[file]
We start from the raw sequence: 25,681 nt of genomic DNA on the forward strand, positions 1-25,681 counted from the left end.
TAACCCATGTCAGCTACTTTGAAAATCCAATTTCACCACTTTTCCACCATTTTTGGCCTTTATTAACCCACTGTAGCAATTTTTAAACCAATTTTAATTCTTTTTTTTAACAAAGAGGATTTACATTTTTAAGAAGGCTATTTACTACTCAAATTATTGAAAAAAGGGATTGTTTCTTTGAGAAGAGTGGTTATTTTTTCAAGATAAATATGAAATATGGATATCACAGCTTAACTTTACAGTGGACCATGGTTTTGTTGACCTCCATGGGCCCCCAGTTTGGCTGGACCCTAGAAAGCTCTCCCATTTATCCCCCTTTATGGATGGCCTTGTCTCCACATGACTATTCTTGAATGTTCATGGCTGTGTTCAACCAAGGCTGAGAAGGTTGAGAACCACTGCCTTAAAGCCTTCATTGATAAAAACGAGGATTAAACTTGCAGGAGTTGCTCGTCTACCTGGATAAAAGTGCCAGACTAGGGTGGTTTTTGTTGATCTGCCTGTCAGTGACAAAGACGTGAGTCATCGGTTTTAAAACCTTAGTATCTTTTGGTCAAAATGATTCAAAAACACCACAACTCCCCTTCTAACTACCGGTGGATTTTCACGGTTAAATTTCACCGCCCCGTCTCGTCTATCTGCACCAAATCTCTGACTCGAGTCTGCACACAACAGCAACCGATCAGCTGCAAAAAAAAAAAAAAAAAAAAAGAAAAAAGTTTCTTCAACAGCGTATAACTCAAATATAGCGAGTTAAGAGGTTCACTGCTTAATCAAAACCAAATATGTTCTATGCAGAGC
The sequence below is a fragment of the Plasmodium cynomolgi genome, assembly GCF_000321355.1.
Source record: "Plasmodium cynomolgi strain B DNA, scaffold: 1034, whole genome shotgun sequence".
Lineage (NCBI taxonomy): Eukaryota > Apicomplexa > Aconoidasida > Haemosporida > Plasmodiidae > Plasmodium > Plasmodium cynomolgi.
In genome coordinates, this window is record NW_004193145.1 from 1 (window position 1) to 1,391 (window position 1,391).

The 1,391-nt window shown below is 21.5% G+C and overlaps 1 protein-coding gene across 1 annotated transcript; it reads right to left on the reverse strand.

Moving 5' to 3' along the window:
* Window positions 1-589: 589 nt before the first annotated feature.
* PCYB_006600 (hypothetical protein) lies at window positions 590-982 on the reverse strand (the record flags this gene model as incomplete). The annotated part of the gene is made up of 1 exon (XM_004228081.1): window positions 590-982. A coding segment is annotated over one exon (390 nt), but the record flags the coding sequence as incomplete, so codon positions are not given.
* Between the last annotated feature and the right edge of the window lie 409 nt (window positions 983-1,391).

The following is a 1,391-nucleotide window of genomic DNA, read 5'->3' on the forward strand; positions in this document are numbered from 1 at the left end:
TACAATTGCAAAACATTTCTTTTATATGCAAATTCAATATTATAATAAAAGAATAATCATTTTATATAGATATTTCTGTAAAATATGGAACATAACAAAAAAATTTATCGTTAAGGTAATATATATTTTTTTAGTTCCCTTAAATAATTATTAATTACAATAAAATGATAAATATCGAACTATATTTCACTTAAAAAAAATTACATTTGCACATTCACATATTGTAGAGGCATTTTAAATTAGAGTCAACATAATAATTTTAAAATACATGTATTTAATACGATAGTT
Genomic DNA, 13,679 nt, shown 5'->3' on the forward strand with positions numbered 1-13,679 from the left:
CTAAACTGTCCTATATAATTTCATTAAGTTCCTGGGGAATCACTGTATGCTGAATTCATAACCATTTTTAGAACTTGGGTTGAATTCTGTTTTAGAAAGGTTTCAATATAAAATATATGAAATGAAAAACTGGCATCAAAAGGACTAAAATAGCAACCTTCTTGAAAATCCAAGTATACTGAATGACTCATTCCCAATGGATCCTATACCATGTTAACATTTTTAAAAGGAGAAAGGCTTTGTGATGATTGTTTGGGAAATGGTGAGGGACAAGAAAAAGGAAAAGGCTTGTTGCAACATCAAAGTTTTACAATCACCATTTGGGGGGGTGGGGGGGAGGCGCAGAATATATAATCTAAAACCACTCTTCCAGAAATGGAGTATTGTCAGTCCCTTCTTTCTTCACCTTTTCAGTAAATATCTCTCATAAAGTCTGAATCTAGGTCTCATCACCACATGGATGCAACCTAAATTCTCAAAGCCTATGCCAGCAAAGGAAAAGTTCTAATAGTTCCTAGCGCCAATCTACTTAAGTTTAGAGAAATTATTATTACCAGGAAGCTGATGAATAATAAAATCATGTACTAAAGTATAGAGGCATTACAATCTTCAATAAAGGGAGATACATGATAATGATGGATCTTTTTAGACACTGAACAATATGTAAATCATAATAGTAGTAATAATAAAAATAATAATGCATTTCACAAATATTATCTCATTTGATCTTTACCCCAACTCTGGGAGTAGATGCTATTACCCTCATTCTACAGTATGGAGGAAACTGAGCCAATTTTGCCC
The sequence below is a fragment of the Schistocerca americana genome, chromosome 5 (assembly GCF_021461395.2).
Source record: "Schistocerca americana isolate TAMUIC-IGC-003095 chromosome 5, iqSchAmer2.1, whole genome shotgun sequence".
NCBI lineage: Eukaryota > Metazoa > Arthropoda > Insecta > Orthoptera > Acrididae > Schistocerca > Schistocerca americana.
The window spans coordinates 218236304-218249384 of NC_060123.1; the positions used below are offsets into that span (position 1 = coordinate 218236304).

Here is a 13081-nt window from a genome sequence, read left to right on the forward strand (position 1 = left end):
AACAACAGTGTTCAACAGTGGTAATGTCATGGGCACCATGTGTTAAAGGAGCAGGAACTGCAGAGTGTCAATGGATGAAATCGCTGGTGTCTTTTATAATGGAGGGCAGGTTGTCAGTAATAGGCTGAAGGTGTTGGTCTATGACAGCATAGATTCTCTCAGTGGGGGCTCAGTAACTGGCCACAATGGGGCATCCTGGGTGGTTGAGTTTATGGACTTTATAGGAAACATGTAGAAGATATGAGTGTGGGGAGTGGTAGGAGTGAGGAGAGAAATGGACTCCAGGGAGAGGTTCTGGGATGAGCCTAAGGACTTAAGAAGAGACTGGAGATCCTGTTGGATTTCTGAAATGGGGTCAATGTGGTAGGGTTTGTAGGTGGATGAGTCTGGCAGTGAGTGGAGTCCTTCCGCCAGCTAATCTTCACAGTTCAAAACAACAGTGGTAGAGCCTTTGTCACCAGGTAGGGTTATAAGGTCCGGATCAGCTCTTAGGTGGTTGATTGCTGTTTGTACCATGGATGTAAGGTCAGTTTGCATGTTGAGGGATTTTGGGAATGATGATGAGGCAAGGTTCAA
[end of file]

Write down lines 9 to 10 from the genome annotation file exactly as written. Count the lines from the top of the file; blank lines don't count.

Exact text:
* Window positions 1-589: 589 nt before the first annotated feature.
* PCYB_006600 (hypothetical protein) lies at window positions 590-982 on the reverse strand (the record flags this gene model as incomplete). The annotated part of the gene is made up of 1 exon (XM_004228081.1): window positions 590-982. A coding segment is annotated over one exon (390 nt), but the record flags the coding sequence as incomplete, so codon positions are not given.